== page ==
Recently, our Facebook and Twitter accounts have been receiving an influx of questions along the lines of,
“Hey, Roadtrip Nation: the people that you’ve interviewed have made awesome careers out of their interests, and that’s cool. But…um…what should I do if I don’t have any interests?”
This is an awesome question that everyone is probably secretly asking themselves, so we’re just going to tackle it here!
First things first, let’s make one thing clear: you do have interests! We promise! While there are situations that can sometimes make you feel like you don’t have interests — maybe you’re devoting all of your time to work or school, or you’re going through a transitional phase or rough patch in your life — everyone has an interest. Even if your interest is just lying in bed and watching Game of Thrones all day, it counts. (You hear that, nosy roommates? It counts!!)
Second: don’t panic! You might feel like the only person in the world without defined interests, but you’re clearly not alone. Sure, it seems like everyone should be able to immediately recognize the things that they like, and talk about those things incessantly! But that’s not always the case — when your interests or activities can’t easily be identified, things get tricky.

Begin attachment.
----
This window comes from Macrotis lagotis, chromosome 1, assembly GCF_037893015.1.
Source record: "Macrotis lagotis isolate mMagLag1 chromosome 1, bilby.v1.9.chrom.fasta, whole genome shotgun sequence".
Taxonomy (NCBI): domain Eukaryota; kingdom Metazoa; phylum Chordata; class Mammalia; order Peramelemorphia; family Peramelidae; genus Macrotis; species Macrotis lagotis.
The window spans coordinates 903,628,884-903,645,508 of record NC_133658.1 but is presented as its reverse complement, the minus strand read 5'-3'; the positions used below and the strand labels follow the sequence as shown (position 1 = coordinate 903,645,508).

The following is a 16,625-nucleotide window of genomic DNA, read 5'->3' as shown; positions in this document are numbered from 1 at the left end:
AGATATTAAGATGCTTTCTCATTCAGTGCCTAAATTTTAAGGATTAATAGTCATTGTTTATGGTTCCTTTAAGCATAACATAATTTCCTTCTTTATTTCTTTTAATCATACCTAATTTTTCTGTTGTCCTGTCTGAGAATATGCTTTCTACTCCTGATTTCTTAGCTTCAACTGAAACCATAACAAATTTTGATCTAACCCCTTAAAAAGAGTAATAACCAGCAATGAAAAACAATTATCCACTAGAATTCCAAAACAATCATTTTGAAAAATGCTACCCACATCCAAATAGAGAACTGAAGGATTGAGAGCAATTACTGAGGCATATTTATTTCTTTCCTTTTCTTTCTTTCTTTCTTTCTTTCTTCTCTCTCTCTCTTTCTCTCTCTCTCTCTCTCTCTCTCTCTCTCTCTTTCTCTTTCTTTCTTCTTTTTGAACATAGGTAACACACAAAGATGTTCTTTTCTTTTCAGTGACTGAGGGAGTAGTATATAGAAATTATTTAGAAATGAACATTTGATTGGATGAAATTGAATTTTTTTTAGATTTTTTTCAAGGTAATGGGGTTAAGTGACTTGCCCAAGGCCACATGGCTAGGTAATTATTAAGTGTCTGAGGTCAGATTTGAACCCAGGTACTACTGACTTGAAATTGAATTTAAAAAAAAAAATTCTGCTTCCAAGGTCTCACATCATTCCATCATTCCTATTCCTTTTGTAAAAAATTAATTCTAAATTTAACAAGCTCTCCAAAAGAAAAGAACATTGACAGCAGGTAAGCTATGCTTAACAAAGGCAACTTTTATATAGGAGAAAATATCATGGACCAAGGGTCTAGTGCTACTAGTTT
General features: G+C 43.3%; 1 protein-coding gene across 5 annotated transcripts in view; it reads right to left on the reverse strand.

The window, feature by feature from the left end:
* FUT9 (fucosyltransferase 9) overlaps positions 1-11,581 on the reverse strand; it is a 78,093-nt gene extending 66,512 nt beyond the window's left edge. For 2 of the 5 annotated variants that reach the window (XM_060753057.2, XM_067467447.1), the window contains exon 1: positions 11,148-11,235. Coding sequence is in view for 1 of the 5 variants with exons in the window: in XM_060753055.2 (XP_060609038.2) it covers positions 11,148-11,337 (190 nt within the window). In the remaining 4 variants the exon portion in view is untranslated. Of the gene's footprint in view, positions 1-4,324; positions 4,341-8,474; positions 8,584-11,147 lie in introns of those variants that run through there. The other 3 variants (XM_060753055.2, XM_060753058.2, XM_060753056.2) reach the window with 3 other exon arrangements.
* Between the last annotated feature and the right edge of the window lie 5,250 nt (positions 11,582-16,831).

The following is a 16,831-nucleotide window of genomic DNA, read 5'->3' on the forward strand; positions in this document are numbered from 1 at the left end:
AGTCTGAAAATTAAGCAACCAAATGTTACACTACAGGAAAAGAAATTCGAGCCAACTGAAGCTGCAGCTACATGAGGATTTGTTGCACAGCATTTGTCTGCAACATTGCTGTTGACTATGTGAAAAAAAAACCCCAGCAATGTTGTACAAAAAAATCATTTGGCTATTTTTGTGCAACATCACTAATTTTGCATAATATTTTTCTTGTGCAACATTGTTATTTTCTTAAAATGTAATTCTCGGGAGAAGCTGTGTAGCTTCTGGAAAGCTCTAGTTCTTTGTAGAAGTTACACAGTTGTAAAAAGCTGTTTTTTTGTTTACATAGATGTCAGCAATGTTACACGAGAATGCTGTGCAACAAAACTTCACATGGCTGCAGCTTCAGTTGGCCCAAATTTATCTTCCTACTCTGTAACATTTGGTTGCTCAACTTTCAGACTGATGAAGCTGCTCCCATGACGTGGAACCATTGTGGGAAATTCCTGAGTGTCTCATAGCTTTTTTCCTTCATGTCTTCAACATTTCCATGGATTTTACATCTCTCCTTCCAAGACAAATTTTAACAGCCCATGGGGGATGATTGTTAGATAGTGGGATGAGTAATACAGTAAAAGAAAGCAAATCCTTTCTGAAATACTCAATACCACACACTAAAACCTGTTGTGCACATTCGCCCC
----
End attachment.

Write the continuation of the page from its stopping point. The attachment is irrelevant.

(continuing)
An “Interest” By Any Other Name
Have you ever had a fantastically mellow weekend, only to find yourself dreading the inevitable Monday morning, “What did you do over the weekend?” questions from your co-workers? You know that you didn’t do nothing all weekend, but you also don’t know how to explain that you watched like, 20 hours of House Hunters and enjoyed yourself immensely. So in the end, you just shrug and respond, “Ehh, not much.”
We always feel pressured to say we did something “productive” or “substantial,” as if we didn’t spend our time well unless we fixed a sink or attended an art festival. We feel like idiots if we confess that we browsed every single NBA-playoffs thinkpiece ever written, when in fact, that’s the weekend activity that reveals more about us than anything else.